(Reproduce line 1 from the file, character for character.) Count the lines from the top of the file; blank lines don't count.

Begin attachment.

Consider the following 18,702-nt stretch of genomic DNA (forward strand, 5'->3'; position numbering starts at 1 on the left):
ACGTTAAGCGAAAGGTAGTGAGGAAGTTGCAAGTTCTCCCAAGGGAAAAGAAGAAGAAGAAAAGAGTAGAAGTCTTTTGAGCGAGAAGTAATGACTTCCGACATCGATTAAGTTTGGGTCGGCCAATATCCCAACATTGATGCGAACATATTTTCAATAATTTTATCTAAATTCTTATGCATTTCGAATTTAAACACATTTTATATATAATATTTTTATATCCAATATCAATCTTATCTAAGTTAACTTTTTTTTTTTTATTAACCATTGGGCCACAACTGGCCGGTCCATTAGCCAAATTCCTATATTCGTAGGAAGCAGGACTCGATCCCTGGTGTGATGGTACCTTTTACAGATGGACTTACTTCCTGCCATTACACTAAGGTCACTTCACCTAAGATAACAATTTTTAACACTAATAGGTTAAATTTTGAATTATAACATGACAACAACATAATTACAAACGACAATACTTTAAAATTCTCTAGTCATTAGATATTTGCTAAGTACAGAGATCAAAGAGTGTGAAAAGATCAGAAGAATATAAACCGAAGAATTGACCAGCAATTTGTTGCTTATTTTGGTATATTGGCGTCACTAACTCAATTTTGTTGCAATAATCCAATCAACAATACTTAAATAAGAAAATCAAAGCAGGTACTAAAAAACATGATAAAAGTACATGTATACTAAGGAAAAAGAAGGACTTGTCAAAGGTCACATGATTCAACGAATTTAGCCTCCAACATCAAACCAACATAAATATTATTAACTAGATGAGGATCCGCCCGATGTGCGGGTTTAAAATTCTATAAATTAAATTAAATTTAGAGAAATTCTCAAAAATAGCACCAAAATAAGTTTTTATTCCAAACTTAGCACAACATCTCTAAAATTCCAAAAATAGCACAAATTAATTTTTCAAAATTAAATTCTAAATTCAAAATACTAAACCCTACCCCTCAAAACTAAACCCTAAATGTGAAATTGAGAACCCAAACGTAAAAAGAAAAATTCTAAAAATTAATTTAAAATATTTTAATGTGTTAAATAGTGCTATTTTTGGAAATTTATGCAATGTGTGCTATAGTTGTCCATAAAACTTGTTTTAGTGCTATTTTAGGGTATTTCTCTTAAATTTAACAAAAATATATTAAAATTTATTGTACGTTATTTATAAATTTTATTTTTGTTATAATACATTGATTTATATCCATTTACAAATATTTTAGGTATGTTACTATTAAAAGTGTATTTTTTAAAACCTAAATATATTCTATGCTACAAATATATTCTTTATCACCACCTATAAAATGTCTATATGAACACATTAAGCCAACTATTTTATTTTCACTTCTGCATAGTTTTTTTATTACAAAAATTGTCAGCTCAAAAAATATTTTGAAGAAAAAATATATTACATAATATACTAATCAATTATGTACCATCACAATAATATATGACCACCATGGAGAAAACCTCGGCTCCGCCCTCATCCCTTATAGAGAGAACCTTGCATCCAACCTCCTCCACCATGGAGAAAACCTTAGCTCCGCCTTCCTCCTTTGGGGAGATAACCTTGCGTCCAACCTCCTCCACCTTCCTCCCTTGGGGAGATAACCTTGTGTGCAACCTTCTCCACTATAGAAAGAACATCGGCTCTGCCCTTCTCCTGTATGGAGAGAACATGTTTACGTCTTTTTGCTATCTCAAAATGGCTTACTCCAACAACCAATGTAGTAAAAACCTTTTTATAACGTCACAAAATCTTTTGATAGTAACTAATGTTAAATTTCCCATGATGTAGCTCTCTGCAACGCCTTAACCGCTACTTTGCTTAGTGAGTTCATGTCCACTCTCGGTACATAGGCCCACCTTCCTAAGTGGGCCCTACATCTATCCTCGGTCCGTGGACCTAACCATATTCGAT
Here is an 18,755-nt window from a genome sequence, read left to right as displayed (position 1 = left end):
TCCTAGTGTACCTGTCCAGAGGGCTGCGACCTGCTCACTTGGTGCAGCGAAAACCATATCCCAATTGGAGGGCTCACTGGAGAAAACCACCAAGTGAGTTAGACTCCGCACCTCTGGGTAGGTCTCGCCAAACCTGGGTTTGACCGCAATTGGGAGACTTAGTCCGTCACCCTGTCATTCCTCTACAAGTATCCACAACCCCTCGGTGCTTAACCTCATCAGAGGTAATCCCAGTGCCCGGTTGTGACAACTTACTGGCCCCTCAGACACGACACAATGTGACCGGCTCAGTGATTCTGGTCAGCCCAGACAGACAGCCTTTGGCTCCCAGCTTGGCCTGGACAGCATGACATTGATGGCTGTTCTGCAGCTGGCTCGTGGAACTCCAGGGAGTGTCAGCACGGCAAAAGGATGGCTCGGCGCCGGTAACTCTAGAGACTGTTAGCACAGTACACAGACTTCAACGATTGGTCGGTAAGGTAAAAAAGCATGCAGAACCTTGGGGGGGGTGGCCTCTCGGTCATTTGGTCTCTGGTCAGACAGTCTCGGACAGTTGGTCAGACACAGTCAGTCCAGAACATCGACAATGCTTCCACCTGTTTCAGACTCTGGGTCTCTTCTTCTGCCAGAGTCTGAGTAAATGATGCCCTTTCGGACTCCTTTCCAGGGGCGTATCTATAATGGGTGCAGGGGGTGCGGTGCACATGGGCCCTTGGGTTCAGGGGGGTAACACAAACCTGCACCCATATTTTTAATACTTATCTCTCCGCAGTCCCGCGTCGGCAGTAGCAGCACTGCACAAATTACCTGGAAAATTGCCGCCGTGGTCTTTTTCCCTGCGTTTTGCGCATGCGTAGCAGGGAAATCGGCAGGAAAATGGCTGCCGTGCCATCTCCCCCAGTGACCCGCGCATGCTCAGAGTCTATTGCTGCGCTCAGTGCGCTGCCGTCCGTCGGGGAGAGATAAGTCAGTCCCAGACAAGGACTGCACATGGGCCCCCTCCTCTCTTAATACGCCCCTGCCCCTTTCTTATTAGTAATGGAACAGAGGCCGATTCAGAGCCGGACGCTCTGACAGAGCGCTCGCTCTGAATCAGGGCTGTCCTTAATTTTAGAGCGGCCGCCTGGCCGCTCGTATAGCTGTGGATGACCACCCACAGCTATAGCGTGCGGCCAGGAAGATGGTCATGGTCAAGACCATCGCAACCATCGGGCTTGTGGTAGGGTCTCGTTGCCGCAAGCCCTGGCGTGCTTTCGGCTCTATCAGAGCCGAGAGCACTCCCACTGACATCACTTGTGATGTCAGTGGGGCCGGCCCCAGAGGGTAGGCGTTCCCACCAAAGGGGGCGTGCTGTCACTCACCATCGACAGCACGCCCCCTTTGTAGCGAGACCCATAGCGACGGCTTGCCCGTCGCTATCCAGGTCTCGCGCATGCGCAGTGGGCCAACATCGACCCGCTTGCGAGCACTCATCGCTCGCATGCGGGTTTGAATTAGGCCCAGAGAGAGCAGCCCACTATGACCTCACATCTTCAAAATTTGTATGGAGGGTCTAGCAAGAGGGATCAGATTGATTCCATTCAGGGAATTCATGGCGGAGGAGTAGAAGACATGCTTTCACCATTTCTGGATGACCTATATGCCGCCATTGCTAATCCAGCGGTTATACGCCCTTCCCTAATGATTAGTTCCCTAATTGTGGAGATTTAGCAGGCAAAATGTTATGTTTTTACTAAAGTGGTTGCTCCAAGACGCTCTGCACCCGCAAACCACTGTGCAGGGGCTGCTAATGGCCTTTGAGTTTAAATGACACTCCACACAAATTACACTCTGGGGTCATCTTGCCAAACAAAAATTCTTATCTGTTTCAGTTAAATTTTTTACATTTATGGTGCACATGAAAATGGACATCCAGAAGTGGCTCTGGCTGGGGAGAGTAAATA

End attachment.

Consider the following 18,702-nt stretch of genomic DNA (forward strand, 5'->3'; position numbering starts at 1 on the left):